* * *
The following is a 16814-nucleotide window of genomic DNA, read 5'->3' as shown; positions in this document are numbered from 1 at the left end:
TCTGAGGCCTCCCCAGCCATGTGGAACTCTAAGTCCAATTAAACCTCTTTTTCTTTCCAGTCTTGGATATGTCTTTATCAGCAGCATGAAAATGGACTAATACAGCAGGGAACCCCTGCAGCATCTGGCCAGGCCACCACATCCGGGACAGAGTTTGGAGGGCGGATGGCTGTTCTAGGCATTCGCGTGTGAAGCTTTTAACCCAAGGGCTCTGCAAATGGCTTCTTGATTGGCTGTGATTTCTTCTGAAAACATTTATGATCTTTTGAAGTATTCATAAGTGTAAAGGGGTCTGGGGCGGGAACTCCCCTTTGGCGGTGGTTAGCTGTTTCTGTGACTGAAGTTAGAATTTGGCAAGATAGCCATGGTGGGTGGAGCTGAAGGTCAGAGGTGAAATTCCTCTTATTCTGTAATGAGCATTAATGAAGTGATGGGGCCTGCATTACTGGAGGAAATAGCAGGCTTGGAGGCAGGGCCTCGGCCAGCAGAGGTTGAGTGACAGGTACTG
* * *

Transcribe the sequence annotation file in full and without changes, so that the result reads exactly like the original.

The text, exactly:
The following is a 16814-nucleotide window of genomic DNA, read 5'->3' as shown; positions in this document are numbered from 1 at the left end:
TCTGAGGCCTCCCCAGCCATGTGGAACTCTAAGTCCAATTAAACCTCTTTTTCTTTCCAGTCTTGGATATGTCTTTATCAGCAGCATGAAAATGGACTAATACAGCAGGGAACCCCTGCAGCATCTGGCCAGGCCACCACATCCGGGACAGAGTTTGGAGGGCGGATGGCTGTTCTAGGCATTCGCGTGTGAAGCTTTTAACCCAAGGGCTCTGCAAATGGCTTCTTGATTGGCTGTGATTTCTTCTGAAAACATTTATGATCTTTTGAAGTATTCATAAGTGTAAAGGGGTCTGGGGCGGGAACTCCCCTTTGGCGGTGGTTAGCTGTTTCTGTGACTGAAGTTAGAATTTGGCAAGATAGCCATGGTGGGTGGAGCTGAAGGTCAGAGGTGAAATTCCTCTTATTCTGTAATGAGCATTAATGAAGTGATGGGGCCTGCATTACTGGAGGAAATAGCAGGCTTGGAGGCAGGGCCTCGGCCAGCAGAGGTTGAGTGACAGGTACTG